Idaho

Idaho’s history is rich in texture, from the early pre-eminence of American Indians to the pioneer fur trappers, miners, loggers, railroad builders and farmers who later settled the territory. Sitting on the western side of the continental divide of the Rocky Mountains, it boasts 22 state parks, 15 national forests, over 16,000 miles of rivers and streams and more than 2,000 reservoirs and natural lakes. The northern third of Idaho has the greatest concentration of lakes in the west, including Hells Canyon which is North America’s deepest river gorge.

Along with over 3,000 miles of white-water, Idaho also has the largest and the best of nature’s offerings, ideal for the outdoor enthusiast. The world-renowned ski resort of Sun Valley is located in the heart of the state and the Craters of the Moon National Monument and Park, where astronauts trained for their moon walk, are an experience for everyone. After a day of adventuring and enjoying the great outdoors, Idaho provides an abundance of natural hot springs in which to soak and relax, the perfect antidote after a day’s activity.

Idaho is also rich with Indian heritage. Five tribes call Idaho home and work hard to keep their native traditions alive. If you time your visit right, you can take in one of many pow-wows held throughout the summer, and even dance in one.

Nez Perce National Historical Park

The Nez Perce National Historical Park was established in 1965 to tell the story of the Nez Perce (Nimiipuu) people. Spread out over four states, following the route of the 1877 conflict this park offers something for everyone.

The history and culture of the Nez Perce surrounds the park. Discover how the Nimiipu adapted and today continue to make the land their own. The Nez Perce National Historical Park’s Visitor Center is located in Spalding.

Sawtooth National Recreation Area

The Sawtooth National Recreation Area (SNRA) consists of 756,000 acres of scenic mountain country. The SNRA has over 700 miles of trails, 40 peaks rising over 10,000 feet and more than 300 high mountain lakes that add to the spectacular scenery and vistas.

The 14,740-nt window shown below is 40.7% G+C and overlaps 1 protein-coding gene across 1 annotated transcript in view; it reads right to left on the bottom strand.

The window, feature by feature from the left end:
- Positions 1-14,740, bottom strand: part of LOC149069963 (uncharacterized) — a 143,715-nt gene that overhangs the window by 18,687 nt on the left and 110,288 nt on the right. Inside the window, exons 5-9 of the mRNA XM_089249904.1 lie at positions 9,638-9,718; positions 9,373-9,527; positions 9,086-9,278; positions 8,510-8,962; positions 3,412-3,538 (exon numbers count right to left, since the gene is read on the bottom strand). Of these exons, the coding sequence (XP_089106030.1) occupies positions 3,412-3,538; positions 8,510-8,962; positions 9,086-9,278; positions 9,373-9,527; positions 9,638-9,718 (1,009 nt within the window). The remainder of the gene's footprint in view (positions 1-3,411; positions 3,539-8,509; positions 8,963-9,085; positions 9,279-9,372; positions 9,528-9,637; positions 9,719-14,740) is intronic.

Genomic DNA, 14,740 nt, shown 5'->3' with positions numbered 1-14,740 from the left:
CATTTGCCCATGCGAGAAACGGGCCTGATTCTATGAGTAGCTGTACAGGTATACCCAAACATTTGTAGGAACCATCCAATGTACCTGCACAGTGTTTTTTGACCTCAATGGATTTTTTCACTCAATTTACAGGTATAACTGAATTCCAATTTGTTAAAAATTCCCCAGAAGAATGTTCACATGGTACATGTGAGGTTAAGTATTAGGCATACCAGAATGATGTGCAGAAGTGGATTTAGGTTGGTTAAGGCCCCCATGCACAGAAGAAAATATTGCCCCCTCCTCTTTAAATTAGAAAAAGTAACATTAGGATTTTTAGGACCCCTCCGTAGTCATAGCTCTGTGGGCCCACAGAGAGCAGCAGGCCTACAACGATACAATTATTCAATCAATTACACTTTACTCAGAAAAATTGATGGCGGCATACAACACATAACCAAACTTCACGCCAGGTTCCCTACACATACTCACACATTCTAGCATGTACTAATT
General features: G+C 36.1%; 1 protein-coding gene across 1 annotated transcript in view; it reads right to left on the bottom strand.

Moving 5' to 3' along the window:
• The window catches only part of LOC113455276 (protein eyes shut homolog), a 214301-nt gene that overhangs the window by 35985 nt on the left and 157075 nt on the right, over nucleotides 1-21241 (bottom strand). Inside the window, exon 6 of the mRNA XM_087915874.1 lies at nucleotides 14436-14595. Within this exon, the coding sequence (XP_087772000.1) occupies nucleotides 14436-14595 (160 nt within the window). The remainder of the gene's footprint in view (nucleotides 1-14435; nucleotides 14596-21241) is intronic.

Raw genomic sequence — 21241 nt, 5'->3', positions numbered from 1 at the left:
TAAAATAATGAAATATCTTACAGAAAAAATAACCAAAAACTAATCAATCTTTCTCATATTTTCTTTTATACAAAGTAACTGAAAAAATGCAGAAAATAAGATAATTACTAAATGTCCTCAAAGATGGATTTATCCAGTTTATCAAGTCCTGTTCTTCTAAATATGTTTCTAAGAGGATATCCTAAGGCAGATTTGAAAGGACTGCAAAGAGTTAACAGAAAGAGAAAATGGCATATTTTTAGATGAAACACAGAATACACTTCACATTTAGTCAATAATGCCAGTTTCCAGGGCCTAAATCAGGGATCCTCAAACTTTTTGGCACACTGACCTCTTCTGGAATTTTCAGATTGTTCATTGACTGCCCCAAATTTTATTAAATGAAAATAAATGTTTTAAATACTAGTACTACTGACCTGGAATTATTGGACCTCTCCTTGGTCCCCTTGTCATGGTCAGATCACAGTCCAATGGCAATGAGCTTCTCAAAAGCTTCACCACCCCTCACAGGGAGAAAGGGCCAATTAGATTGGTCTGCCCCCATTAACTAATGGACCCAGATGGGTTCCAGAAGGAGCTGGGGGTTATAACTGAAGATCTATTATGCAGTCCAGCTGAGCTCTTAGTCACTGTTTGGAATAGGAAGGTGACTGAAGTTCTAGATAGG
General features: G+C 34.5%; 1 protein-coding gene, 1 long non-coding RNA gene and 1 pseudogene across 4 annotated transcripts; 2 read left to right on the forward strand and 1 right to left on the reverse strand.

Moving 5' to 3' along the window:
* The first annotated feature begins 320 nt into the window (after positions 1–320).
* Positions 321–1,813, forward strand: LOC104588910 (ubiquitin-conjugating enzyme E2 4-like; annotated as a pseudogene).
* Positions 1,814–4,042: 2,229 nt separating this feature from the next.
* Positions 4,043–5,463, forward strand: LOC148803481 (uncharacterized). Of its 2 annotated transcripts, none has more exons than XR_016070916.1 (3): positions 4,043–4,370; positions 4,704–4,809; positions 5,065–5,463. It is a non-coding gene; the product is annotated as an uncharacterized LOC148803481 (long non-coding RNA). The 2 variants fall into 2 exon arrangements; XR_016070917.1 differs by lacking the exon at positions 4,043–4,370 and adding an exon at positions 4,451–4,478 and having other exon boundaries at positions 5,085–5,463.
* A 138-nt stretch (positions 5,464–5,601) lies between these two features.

Recreational pursuits include camping, hiking, backpacking, fishing, boating and canoeing, rafting, observing nature, photographing and bicycling.

Craters of the Moon National Monument and Preserve

Craters of the Moon National Monument and Preserve is a mammoth ocean of lava flows located in Central Idaho. Hike through caves and craters and experience scenery unlike anything you’ve ever seen. Explore this unique volcanic landscape by car or by foot and enjoy unique treks through remote parts of the expansive lava field.

Plan to stay as the sun goes down and check out the out of this world night skies at Craters of the Moon. The area is a designated International Dark Sky Park, which means there will be no shortage of stars to observe.

Coeur d'Arlene Lake Parkway State Park

Walkers, hikers, and cyclists of all ages love Coeur d’Alene Lake Parkway State Park. Spend the day on foot, on a bike or on the half-mile long beach. The paved parkway lies along the north shore of Lake Coeur d’Alene and has 5.7 miles of non-motorized fun.

The parkway is part of the nationally famous North Idaho Centennial Trail, a multi-use recreational trail system that meanders for 24 miles from the Idaho/Washington state line. Along the parkway is Higgens Point where there is a boat launch facility and group picnic area overlooking the lake.

City of Rocks National Reserve

The City of Rocks National Reserve is easily one of southern Idaho’s most accessible adventures. Journey here and check out towering granite pinnacles, fins, and domes stretched out over 14,407 acres of pure Idaho wilderness. Climbers trek here from around the world to scale rock climbing routes. You’ll also find amazing trails here for hiking, mountain biking and bird watching opportunities.

There’s a good variety of trails for hikers of all skill levels, and many of the trails intersect around the central area of the granite formations known as the Inner City. Some of the most popular routes are Bath Rock, Creekside Towers, South Fork Circle Creek, and Window Arch trails.

Hells Gate State Park

Hells Gate sits on river bottom exposed after the great ice age floods about 15,000 years ago. At the south end of the park are basaltic columns from the Pomona flows 14 million years ago. Hells Gate State Park was also the site of a Nez Perce village.

Little is left of the village now, but depressions south of the campground are the remnants of pit houses used for years by the Nez Perce as they fished for lamprey near Asotin Creek.

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